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    Does anyone have the 2 criteria for NCR handy? It seems the jury is really paying attention to that.
     
  14. andreww

    andreww Former Member

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    Hey its the second day of deliberations for Christopher Husbands, the Eaton Centre shooter who is also seeking a NCR verdict. Talk about nail biting time.
     
  15. DataMonkey

    DataMonkey New Member

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    That "someone" are the actions of Magnotta - no third party involvement swayed me. Anyway, view expressed, done. I do appreciate what you are saying regarding the jury and especially the way the 'experts' presented their information in whatever favour they were paid to do so. Also agree that mental illness is a very complex deep pit and difficult for the professionals, never mind Mr and Mrs Jones.
     
  16. DataMonkey

    DataMonkey New Member

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    Hello, newbie here too and I am with you with the nerves!

    :banghead:
     
  17. DataMonkey

    DataMonkey New Member

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    2000 – Criminal Code of Canada:

    Section 16
    (1) Defence of Mental Disorder – No person is criminally responsible for an act committed or an omission made while suffering from a mental disorder that rendered a person incapable of appreciating the nature and quality of the act or omission or of knowing that it was wrong.
    (2) Presumption – Every person is presumed not to suffer from a mental disorder so as to be exempt from criminal responsibility by virtue of subsection (1), until the contrary is proved on the balance of probabilities
    (3) Burden of Proof – The burden of proof that an accused was suffering from a mental disorder so as to be exempt from responsibility is on the party that raises the issue.

    Definition of Terms: Legal Criteria Under Criminal Code of Canada for a Defense of “Not Criminally Responsible"
    “Mental disorder”

    defined in the Criminal Code of Canada as a “disease of the mind”
    can include any mental abnormality which causes impairment with the exception of voluntary intoxication or transient mental states such as hysteria or concussion
    consequently, personality disorders are eligible for this defence. At the present time this is uncommon, largely because appellate court decisions have rendered it unlikely that an individual with a personality disorder would be unable to appreciate the nature and quality of the act in the manner that the courts have ruled.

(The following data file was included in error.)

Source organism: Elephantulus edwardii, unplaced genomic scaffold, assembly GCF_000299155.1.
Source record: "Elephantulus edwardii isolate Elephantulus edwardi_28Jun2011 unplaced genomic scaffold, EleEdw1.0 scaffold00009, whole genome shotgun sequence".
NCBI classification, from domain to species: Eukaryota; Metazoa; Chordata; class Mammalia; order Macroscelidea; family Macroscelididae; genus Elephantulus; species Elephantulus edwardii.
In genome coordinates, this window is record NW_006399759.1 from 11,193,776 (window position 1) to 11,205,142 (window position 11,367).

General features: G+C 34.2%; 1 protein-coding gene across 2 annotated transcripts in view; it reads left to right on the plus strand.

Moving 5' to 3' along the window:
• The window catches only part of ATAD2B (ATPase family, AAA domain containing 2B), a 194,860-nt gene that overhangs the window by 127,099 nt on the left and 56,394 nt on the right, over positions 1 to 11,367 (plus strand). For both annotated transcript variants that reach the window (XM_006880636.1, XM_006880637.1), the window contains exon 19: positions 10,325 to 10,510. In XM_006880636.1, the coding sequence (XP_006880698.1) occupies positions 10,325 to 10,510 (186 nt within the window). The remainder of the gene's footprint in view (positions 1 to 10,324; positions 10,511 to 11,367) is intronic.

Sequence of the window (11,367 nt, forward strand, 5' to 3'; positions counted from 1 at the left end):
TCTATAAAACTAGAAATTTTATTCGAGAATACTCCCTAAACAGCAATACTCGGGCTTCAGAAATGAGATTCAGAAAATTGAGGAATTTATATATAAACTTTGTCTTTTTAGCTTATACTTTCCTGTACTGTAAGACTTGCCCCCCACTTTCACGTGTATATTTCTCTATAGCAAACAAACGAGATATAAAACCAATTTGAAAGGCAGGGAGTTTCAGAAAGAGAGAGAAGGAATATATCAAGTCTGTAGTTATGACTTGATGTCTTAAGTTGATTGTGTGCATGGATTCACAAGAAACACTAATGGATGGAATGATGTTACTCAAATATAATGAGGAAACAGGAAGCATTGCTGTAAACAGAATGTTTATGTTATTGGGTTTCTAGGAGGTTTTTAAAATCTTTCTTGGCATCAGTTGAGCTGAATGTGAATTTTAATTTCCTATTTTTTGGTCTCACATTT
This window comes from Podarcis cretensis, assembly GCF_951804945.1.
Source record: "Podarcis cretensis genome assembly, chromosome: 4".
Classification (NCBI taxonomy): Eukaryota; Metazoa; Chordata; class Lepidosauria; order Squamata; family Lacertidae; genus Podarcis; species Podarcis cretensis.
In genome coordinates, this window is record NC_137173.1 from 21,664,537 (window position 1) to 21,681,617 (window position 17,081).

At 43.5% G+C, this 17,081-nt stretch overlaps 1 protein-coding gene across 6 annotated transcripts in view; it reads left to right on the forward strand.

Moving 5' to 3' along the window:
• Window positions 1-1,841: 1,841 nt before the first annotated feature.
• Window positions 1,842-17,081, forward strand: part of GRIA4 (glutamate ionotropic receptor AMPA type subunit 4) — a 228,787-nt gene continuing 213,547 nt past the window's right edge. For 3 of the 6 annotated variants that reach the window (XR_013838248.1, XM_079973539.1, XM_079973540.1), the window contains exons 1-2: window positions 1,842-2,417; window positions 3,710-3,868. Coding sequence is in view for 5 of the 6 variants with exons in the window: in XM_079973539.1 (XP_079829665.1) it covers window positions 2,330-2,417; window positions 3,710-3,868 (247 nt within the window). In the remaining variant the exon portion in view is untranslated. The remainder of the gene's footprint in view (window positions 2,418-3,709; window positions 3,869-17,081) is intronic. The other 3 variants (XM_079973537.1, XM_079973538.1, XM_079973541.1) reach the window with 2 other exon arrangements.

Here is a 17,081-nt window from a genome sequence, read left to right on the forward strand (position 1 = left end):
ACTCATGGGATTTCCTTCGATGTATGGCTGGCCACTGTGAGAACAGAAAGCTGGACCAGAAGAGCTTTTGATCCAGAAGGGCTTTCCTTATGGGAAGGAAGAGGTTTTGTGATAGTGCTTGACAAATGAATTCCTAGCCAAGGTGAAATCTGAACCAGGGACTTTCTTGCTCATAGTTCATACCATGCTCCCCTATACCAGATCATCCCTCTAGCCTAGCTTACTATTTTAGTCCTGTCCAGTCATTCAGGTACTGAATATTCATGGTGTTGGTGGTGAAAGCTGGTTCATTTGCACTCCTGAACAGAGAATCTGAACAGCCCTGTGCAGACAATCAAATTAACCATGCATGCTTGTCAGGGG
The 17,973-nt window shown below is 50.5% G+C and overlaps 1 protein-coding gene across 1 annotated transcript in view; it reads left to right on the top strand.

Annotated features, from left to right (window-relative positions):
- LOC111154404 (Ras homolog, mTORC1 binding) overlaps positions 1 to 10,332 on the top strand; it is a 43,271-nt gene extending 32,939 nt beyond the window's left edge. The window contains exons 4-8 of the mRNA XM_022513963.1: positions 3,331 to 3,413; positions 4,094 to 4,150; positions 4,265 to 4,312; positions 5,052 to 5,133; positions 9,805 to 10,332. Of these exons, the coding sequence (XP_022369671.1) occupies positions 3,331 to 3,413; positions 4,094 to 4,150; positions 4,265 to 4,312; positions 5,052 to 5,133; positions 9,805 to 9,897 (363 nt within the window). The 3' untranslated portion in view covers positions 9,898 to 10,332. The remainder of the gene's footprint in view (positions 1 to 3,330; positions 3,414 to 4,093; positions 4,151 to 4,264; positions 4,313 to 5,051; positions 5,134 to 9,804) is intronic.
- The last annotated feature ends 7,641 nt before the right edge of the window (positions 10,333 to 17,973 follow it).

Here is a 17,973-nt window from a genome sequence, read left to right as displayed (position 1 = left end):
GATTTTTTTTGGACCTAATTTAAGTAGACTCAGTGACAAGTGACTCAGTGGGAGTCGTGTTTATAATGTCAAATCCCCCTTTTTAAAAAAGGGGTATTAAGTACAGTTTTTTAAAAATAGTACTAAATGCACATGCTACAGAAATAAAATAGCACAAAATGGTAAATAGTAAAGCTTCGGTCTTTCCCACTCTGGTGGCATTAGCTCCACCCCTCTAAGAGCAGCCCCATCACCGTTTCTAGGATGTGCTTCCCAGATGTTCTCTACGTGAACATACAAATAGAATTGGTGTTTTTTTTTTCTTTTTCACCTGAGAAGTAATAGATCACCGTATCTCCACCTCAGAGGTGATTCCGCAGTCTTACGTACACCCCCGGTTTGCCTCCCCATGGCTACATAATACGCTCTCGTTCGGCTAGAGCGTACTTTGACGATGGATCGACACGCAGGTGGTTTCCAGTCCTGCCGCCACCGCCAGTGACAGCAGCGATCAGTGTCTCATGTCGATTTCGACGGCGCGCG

“Appreciate”

    implies an ability to foresee and measure consequences and not simply “to know” in the cognitive sense.
    "Nature and quality”

    - refers to the physical consequences of an act.


    “Knowing that the act or omission was wrong"

    implies knowledge of both legal and moral wrongfulness. "Moral" means according to societal rather than individual moral code of the accused. It is insufficient that the individual simply chooses to follow their own moral dictates when they have the capacity to understand that it is wrong in the eyes of the law and wrong according to society’s usual standards.
    the accused must have the ability to apply that knowledge rationally
    What Does A Psychiatrist Need To Assess "Not Criminally Responsible" Issue:

    Crown’s file including police reports, witness and victim statements
    Previous psychiatric records
    Autopsy report
    Clinical interview with accused
    Mental status examination of accused
    Direct questioning of accused regarding knowledge of wrongfulness
    Detailed account from accused about circumstances of offence
    Possible psychological testing
    Possible neurological examination(s)

    And a lot more informative info:

    http://www.forensicpsychiatry.ca/crimrespon/overview.htm
     
  18. DataMonkey

    DataMonkey New Member

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    "defined in the Criminal Code of Canada as a “disease of the mind”"

    Hmm, is this why the jury questioned Personality Disorder?
     
  19. DataMonkey

    DataMonkey New Member

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    Interesting:

    Evidence of Knowledge of Wrongfulness

    Efforts to avoid detection
    - wearing gloves during crime
    - waiting until dark
    - taking victim to an isolated place
    - wearing mask or disguise
    - concealment of a weapon on way to crime
    - falsifying documents (passport, firearm permit)
    - giving a false name
    - threatening to kill witnesses if they report to police
    - giving a false alibi
    Disposing of evidence
    - wiping off fingerprints
    - washing off blood
    - discarding of murder weapon
    - burying a murder victim secretly
    - destroying incriminating documents
    Efforts to avoid detection
    - fleeing from the crime scene
    - fleeing from the police
    - lying to the police
    Statement by the defendant that he or she knew the act was wrong at the time of the offense
    Notifying the police that a crime was committed
    Expression of remorse or guilt after the crime committed
    Absence of hallucinations or delusions suggesting that the offence was justified

    I'm sorry, I am posting like a mad woman - I am so on edge. I think I shall go walk the dog!
     
  20. Kamille

    Kamille Shine bright like a diamond

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    Okay so they were correct in answering that a personality disorder is considered mental illness under the law. What I found particularly interesting in the info DataMonkey posted is this...

    consequently, personality disorders are eligible for this defence. At the present time this is uncommon, largely because appellate court decisions have rendered it unlikely that an individual with a personality disorder would be unable to appreciate the nature and quality of the act in the manner that the courts have ruled.

    So if they come back with a NCR verdict, I think we can expect an appeal by the Crown.

    MOO